Each class at the GSB concludes with the obligatory thank you from the professor, the extended applause as the professor exits the stage, and finally the awkward moment of silence as students pack their belongings. While the components of this three-step process rarely vary, the emotions invoked throughout the process are often the distinguishing characteristic of the class’s value. When I looked around the room during this process today, the value of the first-ever PoST class was validated by not only the wide range of emotions invoked, but also by the lack of one reaction in particular: apathy.
The passion that the PoST course instilled in our class was apparent in the last class session as we started by sharing our most valuable personal insights from the course. This collaborative reflection served as further proof that individuals exposed to the same message can have vastly different takeaways. Classmates touched on a variety of subjects (samples below) ranging from highly emotional to straightforward and tactical. We then transitioned to a discussion on happiness (highlights below) that served equal parts 1) tying together class frameworks and 2) tying together life frameworks.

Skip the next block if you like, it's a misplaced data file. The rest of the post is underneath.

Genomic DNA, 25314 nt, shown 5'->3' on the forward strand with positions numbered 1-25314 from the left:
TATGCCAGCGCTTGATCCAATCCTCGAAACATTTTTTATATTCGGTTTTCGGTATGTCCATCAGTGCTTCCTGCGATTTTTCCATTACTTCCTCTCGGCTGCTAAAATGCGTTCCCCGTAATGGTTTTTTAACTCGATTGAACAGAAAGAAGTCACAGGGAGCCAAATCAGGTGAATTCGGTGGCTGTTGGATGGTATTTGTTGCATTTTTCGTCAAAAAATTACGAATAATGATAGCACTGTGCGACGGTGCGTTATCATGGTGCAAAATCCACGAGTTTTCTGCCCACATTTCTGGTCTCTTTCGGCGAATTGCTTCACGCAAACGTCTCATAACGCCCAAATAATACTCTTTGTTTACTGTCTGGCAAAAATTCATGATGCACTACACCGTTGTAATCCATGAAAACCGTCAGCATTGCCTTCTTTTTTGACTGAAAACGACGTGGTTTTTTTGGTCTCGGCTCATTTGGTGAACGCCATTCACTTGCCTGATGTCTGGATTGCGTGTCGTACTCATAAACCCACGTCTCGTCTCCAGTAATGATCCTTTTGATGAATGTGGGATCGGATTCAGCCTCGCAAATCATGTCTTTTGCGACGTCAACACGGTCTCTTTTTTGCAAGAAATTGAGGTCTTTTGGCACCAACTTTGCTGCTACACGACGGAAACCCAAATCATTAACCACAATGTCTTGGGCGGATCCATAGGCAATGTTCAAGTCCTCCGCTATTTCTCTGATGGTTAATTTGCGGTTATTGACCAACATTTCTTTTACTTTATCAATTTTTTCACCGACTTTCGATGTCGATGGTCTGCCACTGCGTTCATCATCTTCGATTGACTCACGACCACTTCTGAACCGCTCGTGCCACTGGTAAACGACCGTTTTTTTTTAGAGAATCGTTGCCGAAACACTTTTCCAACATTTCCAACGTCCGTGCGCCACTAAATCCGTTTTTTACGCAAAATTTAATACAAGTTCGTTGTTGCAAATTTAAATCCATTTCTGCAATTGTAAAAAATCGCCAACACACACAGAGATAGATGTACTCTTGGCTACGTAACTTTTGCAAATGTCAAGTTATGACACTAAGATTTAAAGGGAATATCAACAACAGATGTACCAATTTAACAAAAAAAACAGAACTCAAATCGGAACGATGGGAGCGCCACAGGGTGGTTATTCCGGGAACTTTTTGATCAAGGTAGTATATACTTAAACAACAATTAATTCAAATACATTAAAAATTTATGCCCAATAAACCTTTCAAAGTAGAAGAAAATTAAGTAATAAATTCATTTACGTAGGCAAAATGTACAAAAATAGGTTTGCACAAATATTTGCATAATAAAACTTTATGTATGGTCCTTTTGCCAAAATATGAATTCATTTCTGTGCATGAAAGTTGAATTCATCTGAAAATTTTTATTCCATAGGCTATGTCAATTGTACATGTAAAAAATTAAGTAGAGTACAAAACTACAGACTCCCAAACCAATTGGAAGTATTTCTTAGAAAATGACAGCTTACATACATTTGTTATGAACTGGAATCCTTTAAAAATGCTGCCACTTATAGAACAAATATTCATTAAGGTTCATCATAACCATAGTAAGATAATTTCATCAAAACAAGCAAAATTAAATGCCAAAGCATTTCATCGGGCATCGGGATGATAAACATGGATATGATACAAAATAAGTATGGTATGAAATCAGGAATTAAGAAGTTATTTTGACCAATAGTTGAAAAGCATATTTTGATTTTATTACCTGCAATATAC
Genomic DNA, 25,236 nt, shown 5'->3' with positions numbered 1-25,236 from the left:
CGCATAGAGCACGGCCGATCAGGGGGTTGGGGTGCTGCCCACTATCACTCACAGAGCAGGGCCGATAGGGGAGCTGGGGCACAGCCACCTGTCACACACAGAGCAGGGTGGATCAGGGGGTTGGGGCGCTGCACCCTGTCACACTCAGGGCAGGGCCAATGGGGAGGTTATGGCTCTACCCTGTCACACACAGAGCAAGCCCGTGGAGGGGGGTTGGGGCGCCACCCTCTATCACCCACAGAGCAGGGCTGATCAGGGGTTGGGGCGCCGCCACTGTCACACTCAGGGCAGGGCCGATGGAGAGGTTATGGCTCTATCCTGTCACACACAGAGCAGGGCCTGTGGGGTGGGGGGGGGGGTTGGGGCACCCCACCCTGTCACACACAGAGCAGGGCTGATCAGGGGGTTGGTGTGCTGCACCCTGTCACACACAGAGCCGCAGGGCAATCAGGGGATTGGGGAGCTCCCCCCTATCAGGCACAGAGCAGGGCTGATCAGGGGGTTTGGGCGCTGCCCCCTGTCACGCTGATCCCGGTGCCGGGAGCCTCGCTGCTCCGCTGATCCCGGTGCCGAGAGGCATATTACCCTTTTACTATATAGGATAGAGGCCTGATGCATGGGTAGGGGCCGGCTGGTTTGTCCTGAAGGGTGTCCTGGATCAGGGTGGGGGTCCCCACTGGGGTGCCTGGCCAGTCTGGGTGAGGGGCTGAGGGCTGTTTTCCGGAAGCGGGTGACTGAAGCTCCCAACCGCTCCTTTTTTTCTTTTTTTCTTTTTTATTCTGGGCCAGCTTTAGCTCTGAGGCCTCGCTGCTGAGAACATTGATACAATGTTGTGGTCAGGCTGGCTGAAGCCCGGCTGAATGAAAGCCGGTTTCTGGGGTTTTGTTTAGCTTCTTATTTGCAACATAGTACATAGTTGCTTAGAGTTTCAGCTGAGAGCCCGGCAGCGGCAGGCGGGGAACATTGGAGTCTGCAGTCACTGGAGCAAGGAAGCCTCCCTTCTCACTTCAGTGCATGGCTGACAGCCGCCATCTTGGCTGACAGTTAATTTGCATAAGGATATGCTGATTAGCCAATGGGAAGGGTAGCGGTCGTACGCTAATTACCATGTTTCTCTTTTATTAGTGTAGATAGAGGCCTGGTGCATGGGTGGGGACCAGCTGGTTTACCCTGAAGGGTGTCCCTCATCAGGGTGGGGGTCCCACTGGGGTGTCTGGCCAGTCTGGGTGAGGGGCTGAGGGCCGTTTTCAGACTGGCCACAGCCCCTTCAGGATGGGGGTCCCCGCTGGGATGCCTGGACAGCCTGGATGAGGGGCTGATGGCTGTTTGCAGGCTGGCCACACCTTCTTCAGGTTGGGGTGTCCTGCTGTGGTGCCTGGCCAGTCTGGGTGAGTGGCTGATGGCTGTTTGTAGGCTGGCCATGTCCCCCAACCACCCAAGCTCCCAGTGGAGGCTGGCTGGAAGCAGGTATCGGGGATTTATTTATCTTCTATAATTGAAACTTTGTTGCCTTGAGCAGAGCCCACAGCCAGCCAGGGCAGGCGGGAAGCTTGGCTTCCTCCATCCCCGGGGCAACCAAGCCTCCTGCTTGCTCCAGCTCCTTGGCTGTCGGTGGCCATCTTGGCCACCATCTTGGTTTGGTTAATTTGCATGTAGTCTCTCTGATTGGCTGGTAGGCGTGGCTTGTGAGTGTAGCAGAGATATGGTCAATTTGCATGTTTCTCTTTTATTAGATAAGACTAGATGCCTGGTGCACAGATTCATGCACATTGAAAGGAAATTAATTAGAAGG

Classmates’ Stickiest Insights:
-Grassroots movements are most effective when initiated by an “insider”
-Relinquishing control of your message can be a scary, but necessary, step in allowing it to spread
-Even experts cannot predict what will go viral and what will not
-Bias for action. Test, refine. Test, refine. Test, refine.
-People want to share, so give them something worth sharing
-The power of storytelling and multiple subplots
-Thank people so they feel like a rock star
-Don’t underestimate your audience. Tell your story and be brief.
-Own a color
-Fall in love
-different than being in love
-Choose words carefully
5:1 ratio, positive:negative
-Photo of African woman at market
-Call to action
-Butterfly framework from sameer and vinay
-Happiness is poorly understood
-We’re not all talking about the same thing
-Happiness “setpoint” are hard to break
-State of happiness is often normalized within six months after winning the lottery, fighting cancer, etc.
-People are not good at recognizing what makes them happy
Disneyland – people remember it fondly even though it was not that great
-Difficult to predict what make you happy
-Stop chasing happiness, start chasing meaningfulness
-Work on projects you love
-Carve out areas of incompetence
Two small notes:
-Email Jen if you want to continue your project but need resources.
-Email Jen if you have suggestions on how to form groups effectively.